In the existing programmable telecom business Vonage Communication Platform is competitive with carriers and their existing partners, and its cost base it too high to be competitive in the long term. Hence VCP is really for the ‘new’ CAMARA APIs. I focus on 2, the QoS API, and the broader category of Fraud and Identity.
Don’t follow CAMARA’s on demand QoS and the deluded use cases. Deliver specific solutions telcos can sell today, NaaS (Network as a Service). A package for converged telcos across fixed and mobile, local cloud services, and enterprise data centers. Package for mobile networks, local cloud services, and enterprise data centers.
Network-as-a-service (NaaS) helps enterprises obtain the IT optimization benefits of modern cloud computing and broadband transport across fixed and mobile networks. The current market size is $8-12B depending on how you measure it, with a CAGR of 15-20% over the next 5 years.
Network as a Service (NaaS) is a mature existing market, it was covered at TADSummit in 2021 by Liang Dong of Epsilon (now KT) https://blog.tadsummit.com/2021/05/24/delivering-the-future-of-networking-with-hyper-scalable-connectivity-liang-dong-epsilon/. NaaS can be extended to Mobile broadband, but that’s a network:network interface (NNI) than API.
Avoid Ericsson’s mistakes of competing with customers, repeating the mistakes of OneAPI, competing in a segment that’s focused on lower of cost operations. Rather focus on a specific market segment and help telcos execute. KT has a good solution with Epsilon, who presented at TADSummit on NaaS. Other carriers need to renew from legacy network management platforms to something like Epsilon. Nokia can be a perfect fit.
Fraud and Identity is a large, growing and critically important category. My purpose is to give some insight into the complexity of this market. Claiming you have an standardize API from CAMARA clearly shows there is no Fraud and Identity business solution.
Fraud and Identity can not sit as some special telco vertical, it’s part of a much broader and far greater online Fraud and Identity market. At TADSummit we have several presentations across this segment, where you can have insightful conversations to create viable strategies, not API-based belief strategies.
Congratulations to the Working Group Two team! We’ve followed WG2 since before Werner in Telenor came to TADSummit in 2015. This is an impressive endorsement of open source in telecoms by Cisco. Open Source is a core theme at TADSummit, with many impressive open source based companies involved, including sponsors Jambonz, SIPhub, and TelecomsXchange.
Here are some of WG2’s TADSummit presentations from over the years:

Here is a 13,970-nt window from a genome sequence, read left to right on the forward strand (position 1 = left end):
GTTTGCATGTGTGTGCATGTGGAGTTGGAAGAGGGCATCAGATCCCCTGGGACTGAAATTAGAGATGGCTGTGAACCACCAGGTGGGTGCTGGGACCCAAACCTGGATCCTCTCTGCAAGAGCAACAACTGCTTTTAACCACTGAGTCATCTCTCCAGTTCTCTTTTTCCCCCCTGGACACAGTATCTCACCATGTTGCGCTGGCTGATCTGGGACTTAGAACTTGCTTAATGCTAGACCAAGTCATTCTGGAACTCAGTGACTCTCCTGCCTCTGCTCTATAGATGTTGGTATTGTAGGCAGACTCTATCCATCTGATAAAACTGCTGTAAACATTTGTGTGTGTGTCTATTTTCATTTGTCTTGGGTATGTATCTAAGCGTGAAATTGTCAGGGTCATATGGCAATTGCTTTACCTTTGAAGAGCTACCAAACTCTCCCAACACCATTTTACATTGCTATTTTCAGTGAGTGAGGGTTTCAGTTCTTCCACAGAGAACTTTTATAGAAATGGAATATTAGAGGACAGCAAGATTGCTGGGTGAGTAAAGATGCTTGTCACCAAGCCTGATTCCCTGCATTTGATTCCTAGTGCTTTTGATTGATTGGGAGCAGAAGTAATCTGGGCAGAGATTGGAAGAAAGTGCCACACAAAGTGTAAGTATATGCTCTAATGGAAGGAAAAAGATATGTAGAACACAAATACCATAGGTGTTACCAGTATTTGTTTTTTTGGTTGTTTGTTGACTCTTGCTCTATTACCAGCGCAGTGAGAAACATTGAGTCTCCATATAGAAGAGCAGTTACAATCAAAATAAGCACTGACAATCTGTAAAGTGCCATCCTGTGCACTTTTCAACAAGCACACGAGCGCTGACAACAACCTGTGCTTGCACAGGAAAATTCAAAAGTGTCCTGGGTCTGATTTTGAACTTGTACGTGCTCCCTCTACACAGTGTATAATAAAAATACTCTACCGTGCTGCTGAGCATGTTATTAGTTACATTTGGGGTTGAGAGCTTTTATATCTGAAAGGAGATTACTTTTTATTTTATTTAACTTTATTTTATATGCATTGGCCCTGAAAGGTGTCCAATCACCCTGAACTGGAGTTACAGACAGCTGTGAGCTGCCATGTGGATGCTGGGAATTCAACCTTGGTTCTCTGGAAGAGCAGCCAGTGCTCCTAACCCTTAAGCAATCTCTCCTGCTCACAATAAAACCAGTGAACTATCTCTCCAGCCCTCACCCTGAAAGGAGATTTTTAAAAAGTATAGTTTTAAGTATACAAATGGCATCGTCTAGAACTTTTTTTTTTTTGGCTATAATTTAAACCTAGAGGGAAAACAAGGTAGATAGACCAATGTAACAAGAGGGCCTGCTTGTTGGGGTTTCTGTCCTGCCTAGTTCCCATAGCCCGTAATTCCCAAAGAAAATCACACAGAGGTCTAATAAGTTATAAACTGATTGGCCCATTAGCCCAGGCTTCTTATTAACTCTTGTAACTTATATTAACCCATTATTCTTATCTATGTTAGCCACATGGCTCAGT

- 2021: A multi sided marketplace platform for telco enabled products, Werner Eriksen
- 2020: Interview with, Erlend Prestgard, the CEO of WG2.
- 2019: Some (Surprising) Discoveries in Applying the as-a-service model in Running a Mobile Core Network, by Werner Eriksen, CTO Working Group Two (WG2).
- 2018: From Lego to Plasticine. Molding a platform for product development.
- 2016: A report from the kitchen; running a mobile core in the cloud, samples served.
- 2015: Building a Programmable Telco Core Network.
WG2 was spun out of, and backed by, Norway’s Telenor in collaboration with U.S. network gear giant Cisco Systems. The acquisition feels pre-ordained.
Telenor held a 44.6 per cent share in the company, which offers mobile operators a cloud-based core network designed to increase product innovation and reduce time to market for authentication, provisioning, voice, messaging and data services.
I saw the title and was about to skip over it, when I looked at the picture and thought, ‘I recognize that person!’
Sami Makelainen, Research Affiliate at the Institute for the Future, and AI expert to speak at Telstra Wholesale Business Connect 23 on what the future of AI might hold for businesses.
Sami has in his title, Pragmatist. So like my article last week about Rob Pickering in CXTech Week 31 2023, when Sami speaks, I listen.
Sami gave a TADSummit keynote in 2021 providing an excellent review of the systemic failures being created given the increasing coupling and interactions of communication systems. I highly recommend reviewing the AI Incident Database (AIID), it makes for interesting reading.
Like WG2 and Sami, TADSummit provides a platform and meeting place for those headed for success. The innovators and original thinkers in programmable telecoms. Check out the TADSummit Agenda and register. No comforting lies, only painful truths, and no BS!
People, Gossip, and Frivolous Stuff
Randall Schwartz is now Chief Executive Officer at Rural Telecommunications of America (RTA). I’ve known Randall for over a decade, since his time at Wireless 20/20.